How to calculate carport roof loads

Updated April 17, 2017

Roof loads are used to determine the size of beams, joists and columns that support a roof. Calculate the carport roof load using a combination of the dead-load and live-load measurements. The dead load consists of the actual weight of materials that comprise the roof, plus any fixed equipment that the roof supports. The live load is determined by applicable building codes and usually consists of components for snow load, and the estimated weight of persons and equipment required to maintain the roof. Both dead load and live load are expressed in pounds per square foot.

Measure the length and width of the carport to determine the area of the roof in square feet. Multiply the length by the width to get the measurement for the area.

Determine dead load by identifying the amount of each construction material used in the roof. Identify the weight of each, using the American Society of Civil Engineers Publication 7-05 as a the nationally accepted source for weights of construction materials. Add the weight of equipment, if any, mounted on the roof. Divide the total roof weight by the area of the carport to express dead load in pounds per square foot.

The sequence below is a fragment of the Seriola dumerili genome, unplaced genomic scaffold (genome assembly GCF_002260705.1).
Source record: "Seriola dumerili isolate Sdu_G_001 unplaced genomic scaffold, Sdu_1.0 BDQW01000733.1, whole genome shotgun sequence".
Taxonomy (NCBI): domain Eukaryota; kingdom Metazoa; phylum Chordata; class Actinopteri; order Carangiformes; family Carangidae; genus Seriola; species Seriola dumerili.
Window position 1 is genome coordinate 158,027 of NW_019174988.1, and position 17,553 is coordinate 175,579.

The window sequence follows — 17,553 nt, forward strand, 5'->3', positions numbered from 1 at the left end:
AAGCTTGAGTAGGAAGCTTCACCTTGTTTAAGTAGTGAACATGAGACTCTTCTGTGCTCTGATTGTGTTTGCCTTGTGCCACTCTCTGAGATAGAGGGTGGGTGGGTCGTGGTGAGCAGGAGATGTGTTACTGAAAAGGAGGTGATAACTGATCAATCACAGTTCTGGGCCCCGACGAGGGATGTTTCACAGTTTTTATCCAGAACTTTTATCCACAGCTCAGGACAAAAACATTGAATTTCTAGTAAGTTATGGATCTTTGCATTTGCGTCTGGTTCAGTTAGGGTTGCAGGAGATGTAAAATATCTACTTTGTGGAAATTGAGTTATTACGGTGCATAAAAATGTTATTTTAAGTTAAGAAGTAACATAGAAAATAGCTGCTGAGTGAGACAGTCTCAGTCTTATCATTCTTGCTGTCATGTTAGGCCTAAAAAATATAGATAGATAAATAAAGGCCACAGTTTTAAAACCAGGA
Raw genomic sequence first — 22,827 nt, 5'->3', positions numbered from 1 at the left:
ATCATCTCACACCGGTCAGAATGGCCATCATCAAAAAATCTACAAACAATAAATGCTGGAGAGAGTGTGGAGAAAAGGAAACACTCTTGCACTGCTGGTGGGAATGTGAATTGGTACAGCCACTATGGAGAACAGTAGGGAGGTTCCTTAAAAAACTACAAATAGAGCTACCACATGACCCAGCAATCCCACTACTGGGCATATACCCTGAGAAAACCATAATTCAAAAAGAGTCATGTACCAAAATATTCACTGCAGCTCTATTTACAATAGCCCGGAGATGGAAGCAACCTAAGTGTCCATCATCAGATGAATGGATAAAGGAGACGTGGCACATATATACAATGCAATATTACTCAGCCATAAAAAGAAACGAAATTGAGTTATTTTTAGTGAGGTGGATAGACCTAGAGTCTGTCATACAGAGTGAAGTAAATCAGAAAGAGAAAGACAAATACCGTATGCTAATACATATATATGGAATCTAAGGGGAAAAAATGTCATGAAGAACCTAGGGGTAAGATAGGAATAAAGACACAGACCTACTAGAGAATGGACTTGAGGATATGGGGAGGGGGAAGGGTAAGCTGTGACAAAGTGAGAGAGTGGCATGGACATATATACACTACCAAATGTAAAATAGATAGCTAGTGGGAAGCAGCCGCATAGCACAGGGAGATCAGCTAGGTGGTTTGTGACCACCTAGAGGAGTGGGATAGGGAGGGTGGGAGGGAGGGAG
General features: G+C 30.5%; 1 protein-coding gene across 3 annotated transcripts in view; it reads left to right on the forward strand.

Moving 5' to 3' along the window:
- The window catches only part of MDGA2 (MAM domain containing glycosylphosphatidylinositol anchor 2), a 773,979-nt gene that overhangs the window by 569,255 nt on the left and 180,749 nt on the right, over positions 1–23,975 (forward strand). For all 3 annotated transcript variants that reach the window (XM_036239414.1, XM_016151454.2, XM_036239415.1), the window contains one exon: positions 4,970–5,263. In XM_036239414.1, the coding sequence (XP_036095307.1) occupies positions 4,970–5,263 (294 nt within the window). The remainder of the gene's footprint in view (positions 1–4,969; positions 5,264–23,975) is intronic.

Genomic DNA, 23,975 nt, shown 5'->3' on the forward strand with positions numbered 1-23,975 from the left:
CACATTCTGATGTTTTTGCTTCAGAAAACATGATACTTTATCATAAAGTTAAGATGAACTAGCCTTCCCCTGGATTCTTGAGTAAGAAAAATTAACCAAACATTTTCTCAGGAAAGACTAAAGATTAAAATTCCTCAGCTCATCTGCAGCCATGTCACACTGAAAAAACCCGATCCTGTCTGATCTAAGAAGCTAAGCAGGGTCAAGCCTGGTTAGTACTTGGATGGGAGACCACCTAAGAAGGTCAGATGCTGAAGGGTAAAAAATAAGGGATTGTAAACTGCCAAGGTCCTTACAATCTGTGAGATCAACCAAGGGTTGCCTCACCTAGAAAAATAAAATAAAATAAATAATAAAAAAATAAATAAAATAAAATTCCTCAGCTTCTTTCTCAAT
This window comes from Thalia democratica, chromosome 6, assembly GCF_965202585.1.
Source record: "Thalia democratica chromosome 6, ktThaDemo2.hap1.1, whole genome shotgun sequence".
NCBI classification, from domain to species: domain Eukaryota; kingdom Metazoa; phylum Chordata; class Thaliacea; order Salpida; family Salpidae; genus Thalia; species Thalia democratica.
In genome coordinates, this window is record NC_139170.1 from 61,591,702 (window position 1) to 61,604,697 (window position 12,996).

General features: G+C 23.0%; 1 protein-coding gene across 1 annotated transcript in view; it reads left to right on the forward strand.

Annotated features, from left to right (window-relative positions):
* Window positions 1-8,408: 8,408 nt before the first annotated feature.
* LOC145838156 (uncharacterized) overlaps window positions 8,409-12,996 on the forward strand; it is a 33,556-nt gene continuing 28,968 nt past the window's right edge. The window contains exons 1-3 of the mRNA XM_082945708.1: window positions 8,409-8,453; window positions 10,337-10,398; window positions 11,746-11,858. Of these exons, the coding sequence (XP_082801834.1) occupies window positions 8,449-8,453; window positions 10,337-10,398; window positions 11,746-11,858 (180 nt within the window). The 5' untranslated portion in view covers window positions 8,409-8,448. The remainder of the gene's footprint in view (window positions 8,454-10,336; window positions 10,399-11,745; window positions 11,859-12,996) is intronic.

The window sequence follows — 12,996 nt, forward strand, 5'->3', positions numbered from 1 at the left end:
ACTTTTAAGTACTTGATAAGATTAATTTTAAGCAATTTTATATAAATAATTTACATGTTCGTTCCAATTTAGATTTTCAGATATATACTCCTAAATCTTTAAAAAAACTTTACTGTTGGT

Determine the live load. Consult the building code for your municipality or region for specific weights and requirements.

Add the dead load and the live load to obtain the total load, in pounds per square foot, of a carport roof.


Make a list containing each construction material and its weight, to stay organised.


Underestimating a carport roof load could lead to the roof's collapse. Double-check your work.

Things You'll Need

  • Tape measure
  • Calculator
  • Local building code
  • American Society of Civil Engineers Publication 7-05
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About the Author

Gregory Jenkins earned his B.S. in Architecture from the University of Cincinnati in 1971. Technical writing has been an integral part of his 30-year construction career. His interests have recently expanded to include architectural history, and preservation, and he is the author of a weekly blog featuring landmarks in Chicago and the the newly published book "Chicago Figural Sculpture, A Chronological History."